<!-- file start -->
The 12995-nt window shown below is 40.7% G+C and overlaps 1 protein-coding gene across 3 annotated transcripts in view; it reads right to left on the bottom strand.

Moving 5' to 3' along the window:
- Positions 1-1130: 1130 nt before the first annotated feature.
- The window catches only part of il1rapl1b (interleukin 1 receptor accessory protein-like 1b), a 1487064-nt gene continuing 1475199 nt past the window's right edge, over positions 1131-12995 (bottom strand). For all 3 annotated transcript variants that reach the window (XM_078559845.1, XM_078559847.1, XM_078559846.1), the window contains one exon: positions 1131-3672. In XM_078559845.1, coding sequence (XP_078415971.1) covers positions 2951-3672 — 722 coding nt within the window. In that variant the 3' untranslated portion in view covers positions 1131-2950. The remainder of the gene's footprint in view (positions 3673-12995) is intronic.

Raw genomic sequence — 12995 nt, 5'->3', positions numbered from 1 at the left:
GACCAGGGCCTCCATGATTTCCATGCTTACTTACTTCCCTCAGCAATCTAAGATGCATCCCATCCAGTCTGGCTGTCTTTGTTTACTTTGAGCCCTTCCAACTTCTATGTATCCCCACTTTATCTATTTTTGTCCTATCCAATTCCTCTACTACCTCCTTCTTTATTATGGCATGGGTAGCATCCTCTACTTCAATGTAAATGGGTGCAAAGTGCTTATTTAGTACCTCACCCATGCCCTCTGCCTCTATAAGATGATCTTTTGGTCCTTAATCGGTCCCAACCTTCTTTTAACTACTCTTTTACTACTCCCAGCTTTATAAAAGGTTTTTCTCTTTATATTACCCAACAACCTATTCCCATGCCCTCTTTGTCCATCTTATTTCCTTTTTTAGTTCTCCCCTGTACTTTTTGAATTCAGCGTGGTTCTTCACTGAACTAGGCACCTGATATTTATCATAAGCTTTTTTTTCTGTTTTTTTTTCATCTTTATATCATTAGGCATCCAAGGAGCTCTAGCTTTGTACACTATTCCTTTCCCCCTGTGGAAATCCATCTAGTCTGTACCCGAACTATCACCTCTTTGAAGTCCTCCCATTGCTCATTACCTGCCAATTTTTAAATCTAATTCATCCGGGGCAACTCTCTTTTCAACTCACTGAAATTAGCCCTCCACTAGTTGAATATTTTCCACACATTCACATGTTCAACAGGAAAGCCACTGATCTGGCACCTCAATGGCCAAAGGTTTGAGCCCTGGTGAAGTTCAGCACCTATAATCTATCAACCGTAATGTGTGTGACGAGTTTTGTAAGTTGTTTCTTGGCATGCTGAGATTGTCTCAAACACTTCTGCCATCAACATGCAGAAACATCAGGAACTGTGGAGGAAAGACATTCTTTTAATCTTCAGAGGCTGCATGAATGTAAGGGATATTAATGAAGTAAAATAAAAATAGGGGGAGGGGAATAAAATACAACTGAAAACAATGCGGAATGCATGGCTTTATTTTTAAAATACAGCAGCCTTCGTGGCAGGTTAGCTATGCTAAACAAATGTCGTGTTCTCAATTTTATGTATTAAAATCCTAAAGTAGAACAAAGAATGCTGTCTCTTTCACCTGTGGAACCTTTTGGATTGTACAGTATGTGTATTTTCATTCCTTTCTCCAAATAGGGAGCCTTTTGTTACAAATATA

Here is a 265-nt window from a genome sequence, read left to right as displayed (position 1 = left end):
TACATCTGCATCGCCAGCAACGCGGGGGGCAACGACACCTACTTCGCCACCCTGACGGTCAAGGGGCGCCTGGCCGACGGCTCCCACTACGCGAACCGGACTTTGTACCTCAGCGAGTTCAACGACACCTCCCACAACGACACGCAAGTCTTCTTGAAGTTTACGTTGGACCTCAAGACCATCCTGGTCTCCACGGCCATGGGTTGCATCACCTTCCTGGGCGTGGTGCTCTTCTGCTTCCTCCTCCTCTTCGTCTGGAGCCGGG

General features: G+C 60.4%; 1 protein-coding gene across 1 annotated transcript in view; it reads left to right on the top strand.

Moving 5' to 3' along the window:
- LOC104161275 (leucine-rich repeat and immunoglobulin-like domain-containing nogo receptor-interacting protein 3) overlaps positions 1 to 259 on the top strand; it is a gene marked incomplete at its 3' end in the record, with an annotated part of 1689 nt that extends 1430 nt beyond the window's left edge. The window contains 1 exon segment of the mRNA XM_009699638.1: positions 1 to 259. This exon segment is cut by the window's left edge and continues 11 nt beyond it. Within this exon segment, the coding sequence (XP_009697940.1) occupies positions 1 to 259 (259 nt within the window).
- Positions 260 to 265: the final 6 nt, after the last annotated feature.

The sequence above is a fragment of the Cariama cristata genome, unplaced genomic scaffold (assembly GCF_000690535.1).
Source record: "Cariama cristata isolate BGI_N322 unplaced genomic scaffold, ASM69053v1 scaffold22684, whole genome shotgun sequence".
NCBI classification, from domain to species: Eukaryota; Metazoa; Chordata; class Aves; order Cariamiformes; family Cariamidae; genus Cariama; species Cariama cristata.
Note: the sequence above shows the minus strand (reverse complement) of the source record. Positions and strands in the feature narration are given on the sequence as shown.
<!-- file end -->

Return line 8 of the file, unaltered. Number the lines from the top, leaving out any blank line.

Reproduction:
TACATCTGCATCGCCAGCAACGCGGGGGGCAACGACACCTACTTCGCCACCCTGACGGTCAAGGGGCGCCTGGCCGACGGCTCCCACTACGCGAACCGGACTTTGTACCTCAGCGAGTTCAACGACACCTCCCACAACGACACGCAAGTCTTCTTGAAGTTTACGTTGGACCTCAAGACCATCCTGGTCTCCACGGCCATGGGTTGCATCACCTTCCTGGGCGTGGTGCTCTTCTGCTTCCTCCTCCTCTTCGTCTGGAGCCGGG